Driving the roads of Rhode Island at night and another car is coming toward you in the opposite direction, do you ever feel like you’re being blinded by the other vehicle’s headlights? Typically, we blame it on the other driver forgetting to turn off their high beams, but lately it seems to happen more often with just regular headlight use. After a blinding encounter like this, sometimes it can take more than 10 seconds for your eyes to readjust. As Providence personal injury lawyer David Tapalian knows, taking your eyes off the road for even a mere few seconds can be the difference between getting home safely and being involved in a serious night-time car accident.
You may find it reassuring to know that these seemingly brighter headlights are not just your imagination. There’s no denying the automotive industry has made tremendous safety improvements over the years, including improvements in lighting technology. Sometimes, however, these enhancements lead to an alternative problem, for instance the blinding glare of LED and high-intensity headlights. There are various reasons for these brighter lights causing a dangerous distraction to drivers, one being the prevalence of SUV’s and tall pickups, as well as small, short cars. The physical placement of headlights on a taller vehicle, such as an SUV, are going to be mounted higher and when the lights shine towards a shorter car, it can be directly into the driver’s eyes. Complaints of blinding glare from these headlights have increased greatly, according to the NHTSA. Being that over half of the nation’s motor vehicle accidents happen in the dark, as a personal injury law firm helping Rhode Island car accident victims, we feel it’s a crucial element for drivers to be aware of.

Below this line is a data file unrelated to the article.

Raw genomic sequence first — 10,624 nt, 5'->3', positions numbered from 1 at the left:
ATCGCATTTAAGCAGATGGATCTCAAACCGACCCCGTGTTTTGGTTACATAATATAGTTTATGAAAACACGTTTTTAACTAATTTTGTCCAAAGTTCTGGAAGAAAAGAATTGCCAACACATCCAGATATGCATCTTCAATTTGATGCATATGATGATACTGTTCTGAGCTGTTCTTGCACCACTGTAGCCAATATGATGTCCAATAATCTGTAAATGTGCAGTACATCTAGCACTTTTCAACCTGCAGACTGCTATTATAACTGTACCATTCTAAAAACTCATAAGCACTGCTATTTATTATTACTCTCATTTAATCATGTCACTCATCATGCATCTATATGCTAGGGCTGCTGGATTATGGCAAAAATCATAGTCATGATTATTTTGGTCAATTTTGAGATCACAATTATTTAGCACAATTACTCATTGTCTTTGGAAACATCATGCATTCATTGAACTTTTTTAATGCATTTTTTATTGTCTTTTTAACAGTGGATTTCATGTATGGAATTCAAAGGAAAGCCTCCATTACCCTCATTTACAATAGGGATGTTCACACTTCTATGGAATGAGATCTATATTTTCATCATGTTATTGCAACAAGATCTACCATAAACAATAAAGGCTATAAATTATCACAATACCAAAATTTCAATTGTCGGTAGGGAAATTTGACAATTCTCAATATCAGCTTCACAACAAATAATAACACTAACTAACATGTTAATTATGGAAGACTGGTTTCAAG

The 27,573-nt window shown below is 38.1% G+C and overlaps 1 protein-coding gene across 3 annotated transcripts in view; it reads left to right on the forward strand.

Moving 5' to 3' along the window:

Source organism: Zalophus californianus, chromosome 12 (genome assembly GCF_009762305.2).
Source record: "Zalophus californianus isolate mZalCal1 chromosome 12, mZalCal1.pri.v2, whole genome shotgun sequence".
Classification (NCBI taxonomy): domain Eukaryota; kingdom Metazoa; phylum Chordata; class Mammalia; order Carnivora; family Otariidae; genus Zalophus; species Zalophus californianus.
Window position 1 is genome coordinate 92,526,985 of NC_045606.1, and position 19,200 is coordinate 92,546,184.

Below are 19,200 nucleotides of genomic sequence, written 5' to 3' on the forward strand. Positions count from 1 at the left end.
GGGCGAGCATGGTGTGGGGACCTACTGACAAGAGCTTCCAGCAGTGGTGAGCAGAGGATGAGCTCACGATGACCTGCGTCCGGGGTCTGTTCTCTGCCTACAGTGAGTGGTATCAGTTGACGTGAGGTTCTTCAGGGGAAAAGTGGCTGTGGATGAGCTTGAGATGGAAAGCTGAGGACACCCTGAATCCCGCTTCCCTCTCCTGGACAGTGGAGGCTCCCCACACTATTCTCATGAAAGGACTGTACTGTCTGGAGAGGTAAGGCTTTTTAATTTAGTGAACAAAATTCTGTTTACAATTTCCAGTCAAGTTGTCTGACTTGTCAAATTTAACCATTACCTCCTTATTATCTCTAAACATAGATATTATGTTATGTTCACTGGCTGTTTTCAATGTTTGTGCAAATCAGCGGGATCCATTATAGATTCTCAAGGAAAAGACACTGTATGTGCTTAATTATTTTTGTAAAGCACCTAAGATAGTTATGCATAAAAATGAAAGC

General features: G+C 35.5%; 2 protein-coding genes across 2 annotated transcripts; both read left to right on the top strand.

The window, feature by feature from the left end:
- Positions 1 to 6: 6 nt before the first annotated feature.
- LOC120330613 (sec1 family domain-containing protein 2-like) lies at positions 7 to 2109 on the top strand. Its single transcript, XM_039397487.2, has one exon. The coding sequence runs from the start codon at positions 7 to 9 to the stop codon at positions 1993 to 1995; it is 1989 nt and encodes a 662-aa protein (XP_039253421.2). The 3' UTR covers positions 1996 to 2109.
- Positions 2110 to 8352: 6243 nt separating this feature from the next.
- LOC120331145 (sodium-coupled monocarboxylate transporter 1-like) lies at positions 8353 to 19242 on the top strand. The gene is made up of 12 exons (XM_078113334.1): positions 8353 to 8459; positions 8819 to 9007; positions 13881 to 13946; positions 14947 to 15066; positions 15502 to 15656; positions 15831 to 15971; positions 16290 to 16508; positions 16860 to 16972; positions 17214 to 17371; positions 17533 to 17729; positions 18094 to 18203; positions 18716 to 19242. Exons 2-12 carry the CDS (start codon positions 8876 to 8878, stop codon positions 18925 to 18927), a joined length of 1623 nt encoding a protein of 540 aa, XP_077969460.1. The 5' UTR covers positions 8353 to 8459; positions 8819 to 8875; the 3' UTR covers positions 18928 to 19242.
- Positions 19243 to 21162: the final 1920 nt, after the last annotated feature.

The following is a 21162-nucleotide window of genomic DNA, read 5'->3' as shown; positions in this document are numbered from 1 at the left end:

Reasons for the Blinding Glare